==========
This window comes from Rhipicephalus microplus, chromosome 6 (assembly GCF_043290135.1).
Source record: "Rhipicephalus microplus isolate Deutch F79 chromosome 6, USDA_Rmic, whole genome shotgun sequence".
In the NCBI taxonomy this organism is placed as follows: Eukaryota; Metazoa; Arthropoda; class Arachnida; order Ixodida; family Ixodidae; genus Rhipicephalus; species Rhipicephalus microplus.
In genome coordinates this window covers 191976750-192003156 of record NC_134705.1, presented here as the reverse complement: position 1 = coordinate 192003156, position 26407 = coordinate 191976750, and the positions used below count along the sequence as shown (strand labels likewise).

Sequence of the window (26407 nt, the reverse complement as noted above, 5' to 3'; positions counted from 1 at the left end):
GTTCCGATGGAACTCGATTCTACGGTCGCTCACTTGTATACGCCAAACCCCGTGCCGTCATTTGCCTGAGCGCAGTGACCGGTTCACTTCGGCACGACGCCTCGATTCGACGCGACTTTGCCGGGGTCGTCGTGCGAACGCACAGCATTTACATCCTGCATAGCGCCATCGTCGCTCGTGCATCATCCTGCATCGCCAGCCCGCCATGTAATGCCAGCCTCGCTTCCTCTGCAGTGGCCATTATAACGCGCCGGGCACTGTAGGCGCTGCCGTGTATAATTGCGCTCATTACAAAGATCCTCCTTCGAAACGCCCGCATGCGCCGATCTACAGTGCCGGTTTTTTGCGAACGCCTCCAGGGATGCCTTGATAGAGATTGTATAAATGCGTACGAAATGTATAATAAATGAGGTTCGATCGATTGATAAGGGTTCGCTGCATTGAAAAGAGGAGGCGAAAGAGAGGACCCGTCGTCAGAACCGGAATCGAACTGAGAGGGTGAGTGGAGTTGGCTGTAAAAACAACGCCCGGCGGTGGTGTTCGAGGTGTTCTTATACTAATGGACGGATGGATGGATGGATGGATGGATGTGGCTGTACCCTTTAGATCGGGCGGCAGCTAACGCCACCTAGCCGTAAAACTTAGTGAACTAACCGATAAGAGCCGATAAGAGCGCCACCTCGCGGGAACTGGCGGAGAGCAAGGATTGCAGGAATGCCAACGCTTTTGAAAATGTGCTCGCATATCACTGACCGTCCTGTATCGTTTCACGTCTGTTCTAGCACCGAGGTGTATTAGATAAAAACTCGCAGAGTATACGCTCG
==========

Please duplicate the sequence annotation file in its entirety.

This window comes from Rhipicephalus microplus, chromosome 6 (assembly GCF_043290135.1).
Source record: "Rhipicephalus microplus isolate Deutch F79 chromosome 6, USDA_Rmic, whole genome shotgun sequence".
In the NCBI taxonomy this organism is placed as follows: Eukaryota; Metazoa; Arthropoda; class Arachnida; order Ixodida; family Ixodidae; genus Rhipicephalus; species Rhipicephalus microplus.
In genome coordinates this window covers 191976750-192003156 of record NC_134705.1, presented here as the reverse complement: position 1 = coordinate 192003156, position 26407 = coordinate 191976750, and the positions used below count along the sequence as shown (strand labels likewise).

Sequence of the window (26407 nt, the reverse complement as noted above, 5' to 3'; positions counted from 1 at the left end):
GTTCCGATGGAACTCGATTCTACGGTCGCTCACTTGTATACGCCAAACCCCGTGCCGTCATTTGCCTGAGCGCAGTGACCGGTTCACTTCGGCACGACGCCTCGATTCGACGCGACTTTGCCGGGGTCGTCGTGCGAACGCACAGCATTTACATCCTGCATAGCGCCATCGTCGCTCGTGCATCATCCTGCATCGCCAGCCCGCCATGTAATGCCAGCCTCGCTTCCTCTGCAGTGGCCATTATAACGCGCCGGGCACTGTAGGCGCTGCCGTGTATAATTGCGCTCATTACAAAGATCCTCCTTCGAAACGCCCGCATGCGCCGATCTACAGTGCCGGTTTTTTGCGAACGCCTCCAGGGATGCCTTGATAGAGATTGTATAAATGCGTACGAAATGTATAATAAATGAGGTTCGATCGATTGATAAGGGTTCGCTGCATTGAAAAGAGGAGGCGAAAGAGAGGACCCGTCGTCAGAACCGGAATCGAACTGAGAGGGTGAGTGGAGTTGGCTGTAAAAACAACGCCCGGCGGTGGTGTTCGAGGTGTTCTTATACTAATGGACGGATGGATGGATGGATGGATGGATGTGGCTGTACCCTTTAGATCGGGCGGCAGCTAACGCCACCTAGCCGTAAAACTTAGTGAACTAACCGATAAGAGCCGATAAGAGCGCCACCTCGCGGGAACTGGCGGAGAGCAAGGATTGCAGGAATGCCAACGCTTTTGAAAATGTGCTCGCATATCACTGACCGTCCTGTATCGTTTCACGTCTGTTCTAGCACCGAGGTGTATTAGATAAAAACTCGCAGAGTATACGCTCG